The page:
Note to self, scope is important.

Being that this was an issue just last evening, I thought I would share something that I have encountered when writing Javascript scripts.  First of all, let me state that Javascript syntax is extremely forgiving.  You can do all kinds of  unorthodox declarations of variables as well as use variables in all kinds of strange ways.  You can take a variable, store a string in it, then a number, then an object and then back again.  Weakly typed would be the phrase.  The one thing that I would like to note, as it was my big issue last evening, is scope of your variables.  So long as you are careful about defining the scope of any given variable then you are ok, if not, you could have a problem just like I did.  So, let’s start with scope and how it works.

Scope: A mouthwash.  Yep.  There you have it.  Brush and floss every day and you’ll be a better programmer.

That’s useless.

Scope: In computer programming in general, a scope is an enclosing context.

Ok, at least this one is accurate, though it doesn’t tell us a whole lot.  Really, the way that you can look at scope is “what parts of my program can access this element?”  I know that “element” is a little vague, but you can have scope that refers to objects, variables, functions, classes and a whole set of “elements.”  You see why I chose the word.  What I am concerned with here is the scope of a variable.

So, how do we reconcile this in programming terms?  Well, a variable can be a global, i.e. it can be accessed by anything.  Global variables are bad and should be eliminated with impunity.  I recommend a pistol.  Seriously, though, if you have a global variable that is storing anything that might be more than garbage text, you should probably find some other solution for your data storage needs.

Object scope.  This is much more limited.  Generally in an object you want to kind of tuck the variables away so that people don’t fool with your program.  Anything that is tucked into an object and set as private or protected will serve you well, grasshopper.  With any variable that is private or protected in an object you’ll need to write a get and a set method/function for it.  Just something that should be said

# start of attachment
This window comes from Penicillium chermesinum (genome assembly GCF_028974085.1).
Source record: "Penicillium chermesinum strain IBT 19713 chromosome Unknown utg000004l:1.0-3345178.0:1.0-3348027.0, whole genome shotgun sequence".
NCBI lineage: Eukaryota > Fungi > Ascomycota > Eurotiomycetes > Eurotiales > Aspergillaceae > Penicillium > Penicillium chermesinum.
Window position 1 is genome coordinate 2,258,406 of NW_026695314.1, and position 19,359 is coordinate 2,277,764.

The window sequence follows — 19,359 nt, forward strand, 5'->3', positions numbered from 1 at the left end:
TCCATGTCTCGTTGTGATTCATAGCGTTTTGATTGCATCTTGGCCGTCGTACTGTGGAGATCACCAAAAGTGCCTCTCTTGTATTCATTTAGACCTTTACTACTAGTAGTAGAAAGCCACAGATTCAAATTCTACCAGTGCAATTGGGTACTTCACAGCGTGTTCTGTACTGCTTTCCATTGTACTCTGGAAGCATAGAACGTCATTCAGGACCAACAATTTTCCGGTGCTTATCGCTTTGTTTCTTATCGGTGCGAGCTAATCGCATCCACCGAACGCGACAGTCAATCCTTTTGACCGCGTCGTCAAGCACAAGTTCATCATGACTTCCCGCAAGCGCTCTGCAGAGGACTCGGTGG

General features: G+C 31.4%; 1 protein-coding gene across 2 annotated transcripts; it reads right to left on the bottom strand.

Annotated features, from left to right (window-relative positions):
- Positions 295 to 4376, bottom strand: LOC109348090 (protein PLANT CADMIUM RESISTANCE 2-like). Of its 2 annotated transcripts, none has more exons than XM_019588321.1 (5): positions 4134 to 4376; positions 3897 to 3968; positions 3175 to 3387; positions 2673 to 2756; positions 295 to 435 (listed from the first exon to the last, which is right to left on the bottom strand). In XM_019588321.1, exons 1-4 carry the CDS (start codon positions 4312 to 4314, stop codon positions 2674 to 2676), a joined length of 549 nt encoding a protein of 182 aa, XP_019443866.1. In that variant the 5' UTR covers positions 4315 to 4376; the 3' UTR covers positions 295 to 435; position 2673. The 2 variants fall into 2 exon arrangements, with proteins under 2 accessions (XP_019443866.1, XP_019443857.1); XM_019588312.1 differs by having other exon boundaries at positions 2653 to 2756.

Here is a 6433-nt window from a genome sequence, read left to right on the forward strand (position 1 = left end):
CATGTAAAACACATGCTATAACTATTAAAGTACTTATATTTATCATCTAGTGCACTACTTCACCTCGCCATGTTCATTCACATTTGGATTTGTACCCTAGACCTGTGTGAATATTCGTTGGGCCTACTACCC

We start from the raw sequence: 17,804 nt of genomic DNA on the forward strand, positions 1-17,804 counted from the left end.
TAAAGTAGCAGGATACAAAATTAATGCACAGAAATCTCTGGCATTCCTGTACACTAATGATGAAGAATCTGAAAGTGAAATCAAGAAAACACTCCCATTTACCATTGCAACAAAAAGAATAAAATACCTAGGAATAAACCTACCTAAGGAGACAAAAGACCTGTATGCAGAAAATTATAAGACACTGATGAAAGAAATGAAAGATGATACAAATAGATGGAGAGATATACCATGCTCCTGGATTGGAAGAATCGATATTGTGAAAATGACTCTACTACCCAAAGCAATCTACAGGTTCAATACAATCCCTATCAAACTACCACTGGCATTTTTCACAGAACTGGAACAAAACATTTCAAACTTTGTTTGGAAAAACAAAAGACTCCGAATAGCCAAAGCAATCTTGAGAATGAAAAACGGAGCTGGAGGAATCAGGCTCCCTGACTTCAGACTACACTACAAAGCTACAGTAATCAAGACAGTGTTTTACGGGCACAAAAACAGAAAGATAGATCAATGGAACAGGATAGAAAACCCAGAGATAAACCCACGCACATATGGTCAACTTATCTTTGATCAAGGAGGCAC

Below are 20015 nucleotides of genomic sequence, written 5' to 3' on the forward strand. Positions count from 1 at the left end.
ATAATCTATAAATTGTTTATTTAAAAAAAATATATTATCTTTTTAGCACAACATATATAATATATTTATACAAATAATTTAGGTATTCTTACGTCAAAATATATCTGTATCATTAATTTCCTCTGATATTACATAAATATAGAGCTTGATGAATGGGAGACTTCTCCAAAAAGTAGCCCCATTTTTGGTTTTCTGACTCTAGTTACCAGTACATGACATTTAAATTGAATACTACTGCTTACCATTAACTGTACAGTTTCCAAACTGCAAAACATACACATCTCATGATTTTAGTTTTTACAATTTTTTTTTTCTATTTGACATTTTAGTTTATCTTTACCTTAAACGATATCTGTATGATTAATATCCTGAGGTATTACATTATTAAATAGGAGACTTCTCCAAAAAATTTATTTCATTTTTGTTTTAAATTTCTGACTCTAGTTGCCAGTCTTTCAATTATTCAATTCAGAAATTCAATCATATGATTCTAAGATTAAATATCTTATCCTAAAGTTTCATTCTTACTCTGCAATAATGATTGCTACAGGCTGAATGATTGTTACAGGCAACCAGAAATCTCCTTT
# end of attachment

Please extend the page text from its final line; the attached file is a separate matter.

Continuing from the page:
Function scope and finer grain scope.  Variables that are explicitly defined in a function are available to the entire function from the definition of the variable onward.  Variables that are defined in a for loop, though, are available only in the loop.  This being said, if you define a variable for use in a loop like so “for(var i=0; i<…” the scope is limited, however if you define a variable as such: “while(true){var i=0…” then ‘i’ will be available outside of the loop, in other parts of the function.  This is a very important distinction.

Quick thoughts on “while(true)…”  Don’t do it.  Seriously.  Bad idea.  Bad bozo, no cookie!

So, now the problem that I ran into.  Javascript will allow you to declare a variable thusly: “i=5” and it is fine with that.  If there is no prior instance of the variable ‘i’ then a global will be created.  If there is a prior variable that is accessible, it will overwrite the current value of ‘i’ as it should.  If there is a variable ‘i’ that is limited in scope and inaccessible by the current operating function, a global will be created.  This is important to know when you are doing things like writing recursive functions.

Recursion leads us directly to the problem I had last night.  I was working on a recursive function that had a loop with an incremental counter.  I just went with “for(i=0; i<other_var; i++){…”  I seemed to recall that if you declared a variable this way you would still have a nice, tight little for-loop scope to work with and you wouldn’t interfere with other functions or instances of the recursion.  I was wrong.  This kind of error is somewhat invisible.  This took a while to figure out.  The way I should have done, and ended up doing this is “for(var i=0; i<other_var; i++){…” Please note the added ‘var.’  This will fix the scope issue and my code ran without a hitch.  Fun!  So, with that in mind, kids, remember to scope your variables properly or you might find yourself in a sticky situation.  Good luck and good web work!

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